Banned Review: Girlcott by Florenz Webbe Maxwell

oh look, it’s the review I was supposed to post yesterday and didn’t because I was distracted by misogynistic twaddle…

Even in paradise revolutions can be inconvenient things.

A week ago, Desma Johnson had only two things on her mind. In exactly eight days, she would be sixteen years old. And, to top it off, she was in line for a top scholarship, bringing her one step closer to her dreams. Life was perfect and nothing would get in the way of her birthday plans. But its 1959 and the secret Progressive League has just announced a boycott of all cinemas in Bermuda in order to end racial segregation.

As anxieties around the boycott build, Desma becomes increasingly aware of the racial tensions casting a dire shadow over the island. Neighbours she once thought were friendly and supportive begin to show another side. So, Desma must learn that change is never easy, and even when others expect small things from black girls, she has the right to dream big.

In this startling debut, Florenz Webbe Maxwell takes a little known fact about Caribbean history and weaves an engaging tale that speaks eloquently to the contemporary experience. Girlcott takes you beyond the image of Bermuda as a piece of paradise and charts a narrative of resistance, hope and the importance of fighting for change.

The Meta Details:
Source: Netgalley
Format: eBook
Length: 175 pages
Publication Date: September 15, 2017
Genre: Historical Fiction, Coming of Age
Content Level: Young Adult
Pearl Clutching Content: REVOLUTION!
Trigger Warnings: Assault, racism
Featuring: a wonderful young woman taking control of her life and the world around her

Recommended for:
Rating: Essential

Ginny Lurcock’s Thoughts: Oh goodness, this was such a good and important book.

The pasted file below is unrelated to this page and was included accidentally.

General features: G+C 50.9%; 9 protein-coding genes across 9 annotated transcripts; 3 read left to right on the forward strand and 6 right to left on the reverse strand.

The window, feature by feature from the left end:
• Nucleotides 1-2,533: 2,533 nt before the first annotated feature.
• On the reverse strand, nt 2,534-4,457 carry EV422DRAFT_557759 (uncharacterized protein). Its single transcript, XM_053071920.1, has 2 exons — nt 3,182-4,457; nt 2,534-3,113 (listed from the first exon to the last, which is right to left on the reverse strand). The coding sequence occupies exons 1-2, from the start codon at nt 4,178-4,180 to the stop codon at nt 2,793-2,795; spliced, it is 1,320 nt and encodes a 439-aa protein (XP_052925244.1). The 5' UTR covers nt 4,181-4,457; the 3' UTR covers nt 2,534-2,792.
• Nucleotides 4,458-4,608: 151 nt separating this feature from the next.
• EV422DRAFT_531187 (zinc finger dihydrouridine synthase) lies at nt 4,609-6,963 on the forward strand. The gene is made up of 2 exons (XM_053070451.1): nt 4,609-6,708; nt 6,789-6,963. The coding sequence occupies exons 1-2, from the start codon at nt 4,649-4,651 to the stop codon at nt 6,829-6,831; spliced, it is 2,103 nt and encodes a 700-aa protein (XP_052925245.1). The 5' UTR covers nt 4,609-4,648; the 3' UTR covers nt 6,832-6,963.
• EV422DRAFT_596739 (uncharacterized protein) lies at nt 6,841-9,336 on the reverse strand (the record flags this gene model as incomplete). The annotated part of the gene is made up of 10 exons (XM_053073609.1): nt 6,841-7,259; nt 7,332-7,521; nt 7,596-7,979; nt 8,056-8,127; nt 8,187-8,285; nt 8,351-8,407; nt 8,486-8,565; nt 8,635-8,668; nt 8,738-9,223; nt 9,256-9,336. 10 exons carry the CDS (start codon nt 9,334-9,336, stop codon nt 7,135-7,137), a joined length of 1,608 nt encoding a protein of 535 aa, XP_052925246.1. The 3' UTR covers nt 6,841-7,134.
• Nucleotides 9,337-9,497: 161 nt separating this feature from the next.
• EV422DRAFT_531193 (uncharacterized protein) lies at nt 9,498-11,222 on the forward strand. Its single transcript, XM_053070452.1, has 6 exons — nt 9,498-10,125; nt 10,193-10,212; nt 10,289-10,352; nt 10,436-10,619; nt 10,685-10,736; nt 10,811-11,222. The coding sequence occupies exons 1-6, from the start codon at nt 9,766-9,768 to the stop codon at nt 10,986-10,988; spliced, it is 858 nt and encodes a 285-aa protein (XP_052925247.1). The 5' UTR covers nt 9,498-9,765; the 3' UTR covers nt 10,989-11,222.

I can never know what it’s like to be a black woman. That’s just the nature of life. I will never know how it feels to be looked down on for the color of my skin. To have doors closed in my face. For people to act as if I was not human. But, by reading well-written books by black women about black characters and the struggles they face, I can get a glimpse of what they’ve gone through.

Girlcott is a stunning example of this. By reading through Desma’s experience of learning exactly what racism and segregation mean as she leaves her childhood behind, I got to see her world. I could read about her pain. My heart broke and I wanted to cry, choking on ugly black emotions and my own white guilt. But it’s necessary to feel those things. It’s necessary to know, even if I can never fully KNOW.

(You know?)

It reminds me why we have to keep fighting for equality. It reminds me why I cannot stay silent and complicit in racism.

In summation, Girlcott was astounding. Well crafted with touching characters waking up to the injustice around them and going through troubled times to make their world a better place. How much more can you ask for in a book?

A complimentary copy of this book was provided in exchange for a fair and honest review via Netgalley.

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